For 22 years, Jeremy struggled with drug addiction. He was imprisoned four times, once in a Thai prison — nothing helped him quit.
In 2010, Jeremy was in jail again and felt extremely hopeless, but after a religious experience, he turned his life around. He says: “I was saved and was finally able to get out of this drug bondage.”
Upon release, Jeremy entered The Hiding Place’s rehabilitation programme, where he has since stayed on as a staff member for the last 10 years.
Exercise was crucial in helping him break his drug addiction and he picked up cycling. When Andrew visited The Hiding Place last year, the two discovered a common interest in cycling.
That was when Andrew introduced Jeremy to Carter. He’s the guy you go to for cycling equipment and bike fixes.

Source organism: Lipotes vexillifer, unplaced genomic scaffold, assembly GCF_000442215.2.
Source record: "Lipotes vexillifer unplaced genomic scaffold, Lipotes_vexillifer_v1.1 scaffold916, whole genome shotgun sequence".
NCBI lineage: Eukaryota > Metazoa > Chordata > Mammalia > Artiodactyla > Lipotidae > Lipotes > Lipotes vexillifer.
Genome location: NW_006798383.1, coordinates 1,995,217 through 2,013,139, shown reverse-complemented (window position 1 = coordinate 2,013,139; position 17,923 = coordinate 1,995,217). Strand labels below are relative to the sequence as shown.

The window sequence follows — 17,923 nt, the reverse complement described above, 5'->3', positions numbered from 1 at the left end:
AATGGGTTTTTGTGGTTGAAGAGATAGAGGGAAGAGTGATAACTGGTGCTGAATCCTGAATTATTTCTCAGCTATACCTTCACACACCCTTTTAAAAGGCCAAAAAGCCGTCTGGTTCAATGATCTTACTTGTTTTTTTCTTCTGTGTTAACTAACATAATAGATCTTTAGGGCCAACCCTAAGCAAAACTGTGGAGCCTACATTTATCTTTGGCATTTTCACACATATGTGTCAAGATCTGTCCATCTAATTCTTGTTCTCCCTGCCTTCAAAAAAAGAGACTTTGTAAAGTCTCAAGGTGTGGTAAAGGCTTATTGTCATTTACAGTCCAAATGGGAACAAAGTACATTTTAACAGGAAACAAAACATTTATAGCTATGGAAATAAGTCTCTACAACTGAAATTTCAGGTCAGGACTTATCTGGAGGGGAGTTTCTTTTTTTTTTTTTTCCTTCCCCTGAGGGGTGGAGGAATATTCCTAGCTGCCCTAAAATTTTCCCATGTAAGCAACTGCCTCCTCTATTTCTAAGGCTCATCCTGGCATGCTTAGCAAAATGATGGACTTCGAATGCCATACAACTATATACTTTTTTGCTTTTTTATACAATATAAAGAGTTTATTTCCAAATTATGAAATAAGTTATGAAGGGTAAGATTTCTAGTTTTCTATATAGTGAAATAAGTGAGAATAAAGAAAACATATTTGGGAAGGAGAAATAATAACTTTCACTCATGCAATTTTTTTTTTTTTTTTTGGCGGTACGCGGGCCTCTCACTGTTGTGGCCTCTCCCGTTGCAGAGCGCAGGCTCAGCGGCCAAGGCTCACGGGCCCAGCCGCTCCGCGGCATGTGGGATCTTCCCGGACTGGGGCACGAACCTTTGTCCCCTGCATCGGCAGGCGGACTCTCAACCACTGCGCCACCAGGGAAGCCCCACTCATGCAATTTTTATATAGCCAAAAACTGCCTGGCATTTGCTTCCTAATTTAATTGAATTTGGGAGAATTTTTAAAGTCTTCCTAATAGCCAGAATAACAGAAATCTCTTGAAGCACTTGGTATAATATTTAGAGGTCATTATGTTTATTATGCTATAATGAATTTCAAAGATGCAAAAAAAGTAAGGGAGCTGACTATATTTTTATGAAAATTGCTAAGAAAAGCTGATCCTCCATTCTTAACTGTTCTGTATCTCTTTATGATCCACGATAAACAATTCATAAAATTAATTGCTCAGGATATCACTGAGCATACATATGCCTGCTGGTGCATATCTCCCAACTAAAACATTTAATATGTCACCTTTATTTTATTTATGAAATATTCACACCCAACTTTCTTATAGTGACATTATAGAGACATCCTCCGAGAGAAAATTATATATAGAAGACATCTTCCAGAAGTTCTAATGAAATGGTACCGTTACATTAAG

Carter tells The Pride that he has always been a hands-on guy, often tinkering with mechanical watches and the like. He applies his dexterity and curiosity to bicycles, to understand how a bicycle’s material and components affect performance. With his experience, he advises cyclists and keeps costs – a roadworthy bike can cost at least $1,000 – down for them.
Breaking the Cycle
Last September, Carter, Andrew and a third co-founder Joseph Ho, came together to found Break the Cycle, which uses cycling to help ex-offenders break out of recidivism. The aim is to provide a network of healthy friendships so ex-offenders don’t fall back to old friends and old ways.
Today, the ground-up movement has 50 riders, including 5 women, who meet three times a week — on Tuesdays, Thursday and Sundays — for 200km, 4-hour rides that end with a catch-up makan session.
Building friendships through learning to trust
At first, Jeremy and Andrew struggled to believe that someone would care for them without wanting anything in return. Even Jeremy’s wife, worried from past experiences, asked him: “Why do you trust Carter so much?”